Gemma Arterton’s ’emergency’ exemplifies our weight problem

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Even the most beautiful women in the world are made to feel faulty. The body-shaming that is common to Hollywood and reflective of a big issue we all face, is a sure-fire way to make our weight issues worse.

In a podcast titled “It’s a Man’s World”, British actor Gemma Arterton revealed the “traumatic” time a producer deemed her weight an “emergency” during a film shoot.

“There was one film that I was on and we were out in Morocco and a couple of weeks went past and they literally were like, ‘We need a personal trainer – stat.’

“And they flew someone out overnight that gave up their whole life to be with me and be my personal trainer,” the 31-year-old told Guilty Feminist. 

“You know when it’s like ‘Is it that f—ing bad that I need an emergency?’ … [it was as if they were] like on speed dial, ‘Get that trainer out here now’. It was so traumatic at the time.”

The size-10 former Bond Girl added: “They’d measure me and they’d call up the personal trainer at like nine at night going: ‘Is she in the gym? And if she isn’t, why isn’t she in the gym?’

“And then they’d get me in the gym and film me in the gym and they’d have to know that I was there.”

To add insult to injury, she recalled an incident on set when she was ordered not to eat.

“They have like snacks on set, and I went to get some apricots, some dried apricots,” Arterton explained, “and the man went, this big, fat, obese producer went: ‘I hope you’re not going to eat that.'”

She did what most sane people in the same situation would do and ate more. “I said: ‘Do you know what? I’m going to eat about all 20 [apricots], then I’m going to go home and eat all the stuff in the mini bar.'” 

Although Arterton did not reveal the movie’s name, she did film The Prince of Persia: The Sands of Time in Morocco in 2010 and has previously spoken about being asked to lose weight for her role as a Hindu princess.

“When I got that part they really tried to transform me,” she said. “They sent me to a personal trainer, wanted to get my teeth done, hair extensions, make me look like somebody else.”

Lack of diversity is an enduring issue in Hollywood, where in rare events “plus-size actresses” are given a central role in a film that is heralded as proof that the culture is changing. Soon enough, however, that same actress is, as the New York Times points out in a new feature, “slowly but surely pushed into bit parts, many of which are defined by weight”.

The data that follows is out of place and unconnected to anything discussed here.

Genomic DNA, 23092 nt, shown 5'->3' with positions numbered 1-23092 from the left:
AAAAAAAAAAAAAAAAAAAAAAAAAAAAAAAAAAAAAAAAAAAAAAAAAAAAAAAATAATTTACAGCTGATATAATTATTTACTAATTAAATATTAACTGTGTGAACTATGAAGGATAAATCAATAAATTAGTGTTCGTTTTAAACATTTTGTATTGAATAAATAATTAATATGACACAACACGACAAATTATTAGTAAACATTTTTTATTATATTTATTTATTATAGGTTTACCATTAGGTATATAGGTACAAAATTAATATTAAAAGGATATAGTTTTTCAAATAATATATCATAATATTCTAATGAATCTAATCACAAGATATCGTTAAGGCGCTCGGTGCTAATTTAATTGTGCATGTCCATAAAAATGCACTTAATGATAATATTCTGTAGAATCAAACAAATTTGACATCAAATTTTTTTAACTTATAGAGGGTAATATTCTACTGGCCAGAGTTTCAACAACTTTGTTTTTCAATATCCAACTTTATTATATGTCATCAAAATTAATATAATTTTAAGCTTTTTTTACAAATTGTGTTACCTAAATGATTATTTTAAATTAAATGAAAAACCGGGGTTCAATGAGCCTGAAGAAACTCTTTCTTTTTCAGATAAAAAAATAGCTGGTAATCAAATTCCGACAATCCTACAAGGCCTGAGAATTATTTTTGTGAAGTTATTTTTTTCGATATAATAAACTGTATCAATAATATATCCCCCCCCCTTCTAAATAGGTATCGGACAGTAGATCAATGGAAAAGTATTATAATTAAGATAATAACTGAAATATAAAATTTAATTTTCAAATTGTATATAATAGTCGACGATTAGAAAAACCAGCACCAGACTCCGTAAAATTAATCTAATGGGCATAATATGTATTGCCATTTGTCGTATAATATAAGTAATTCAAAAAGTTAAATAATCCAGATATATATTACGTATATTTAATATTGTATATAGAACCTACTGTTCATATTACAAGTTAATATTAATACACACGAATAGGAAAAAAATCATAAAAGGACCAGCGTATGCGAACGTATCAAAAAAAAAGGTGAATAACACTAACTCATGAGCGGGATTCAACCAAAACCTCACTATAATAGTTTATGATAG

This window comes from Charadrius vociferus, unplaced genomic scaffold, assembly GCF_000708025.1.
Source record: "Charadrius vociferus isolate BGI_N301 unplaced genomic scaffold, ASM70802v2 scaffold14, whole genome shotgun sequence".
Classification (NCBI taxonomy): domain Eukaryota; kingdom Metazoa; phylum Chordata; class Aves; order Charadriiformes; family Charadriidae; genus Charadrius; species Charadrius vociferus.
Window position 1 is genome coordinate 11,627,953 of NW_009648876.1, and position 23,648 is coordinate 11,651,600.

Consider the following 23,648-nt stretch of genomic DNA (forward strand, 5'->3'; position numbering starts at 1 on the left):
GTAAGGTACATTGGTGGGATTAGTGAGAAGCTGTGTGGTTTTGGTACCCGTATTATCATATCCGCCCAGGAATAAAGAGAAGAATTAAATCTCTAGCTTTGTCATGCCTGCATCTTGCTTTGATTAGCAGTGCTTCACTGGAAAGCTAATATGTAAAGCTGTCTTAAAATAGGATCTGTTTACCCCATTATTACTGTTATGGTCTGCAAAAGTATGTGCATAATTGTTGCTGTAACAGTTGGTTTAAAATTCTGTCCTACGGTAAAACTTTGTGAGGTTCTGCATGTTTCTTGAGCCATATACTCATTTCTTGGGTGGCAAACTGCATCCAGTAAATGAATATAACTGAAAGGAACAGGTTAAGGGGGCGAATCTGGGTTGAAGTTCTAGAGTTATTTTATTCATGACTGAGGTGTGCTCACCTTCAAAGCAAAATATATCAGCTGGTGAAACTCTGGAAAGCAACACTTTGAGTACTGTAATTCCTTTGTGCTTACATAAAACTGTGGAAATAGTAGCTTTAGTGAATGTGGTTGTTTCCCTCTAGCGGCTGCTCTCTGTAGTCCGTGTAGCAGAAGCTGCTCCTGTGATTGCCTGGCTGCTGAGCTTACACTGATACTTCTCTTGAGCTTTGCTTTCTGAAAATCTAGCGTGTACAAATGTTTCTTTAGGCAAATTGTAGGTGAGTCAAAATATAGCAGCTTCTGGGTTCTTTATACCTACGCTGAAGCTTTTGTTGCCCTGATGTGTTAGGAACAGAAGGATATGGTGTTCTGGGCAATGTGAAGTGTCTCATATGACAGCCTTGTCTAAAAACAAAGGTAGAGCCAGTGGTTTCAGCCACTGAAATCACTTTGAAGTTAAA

While they are magnified in the microcosm, body-shaming and pressure to be uniform are not issues unique to Hollywood. 

Hollywood’s distinct lack of diversity has also not failed to stem the rising obesity epidemic and, while we all feel the pressure, body-shaming does not work, as study after study has shown. 

Putting “social pressure” on people about their weight is, as Yale and East Carolina University experts pointed out in one op-ed, a “failed and ethically dubious strategy”.

Why?

“There is consistent evidence that individuals exposed to weight stigmatisation are vulnerable to numerous adverse health consequences, including depression, anxiety, low self-esteem, suicidal ideation, and avoidance of health care,” said public health ethicist Daniel Goldberg and Rebecca Puhl, now the deputy director of the Rudd Centre for Food Policy and Obesity. 

“They also tend to eat in an unhealthy way, consuming lots of calories and indulging in binge-eating, and they do not engage in physical activity, which can reinforce weight gain and impair weight-loss efforts.”

Rather, they argue that instead of stigmatising anyone – size-10 Hollywood actress, ‘plus-size’ model, or average overweight Joe – encouraging “specific eating or exercise behaviours” without focusing on weight can help prevent or reduce shame and, in doing so, prevent or reduce obesity.

This is the conclusion Suzanne Carroll, an assistant professor at the University of Canberra, came to in an article last week tackling the fine line between fat-shaming and healthy weight advice.

“Population-wide strategies are needed,” Carroll wrote, calling for affordable and convenient health foods and means for physical activity.

This means making active transport easy, changing food pricing, placement and promotion. It means helping each other, not judging each other.

The problem is less in the weight than in our attitude towards it. As Carroll said: “We should all be respectful of diversity, at whichever end of the spectrum.”

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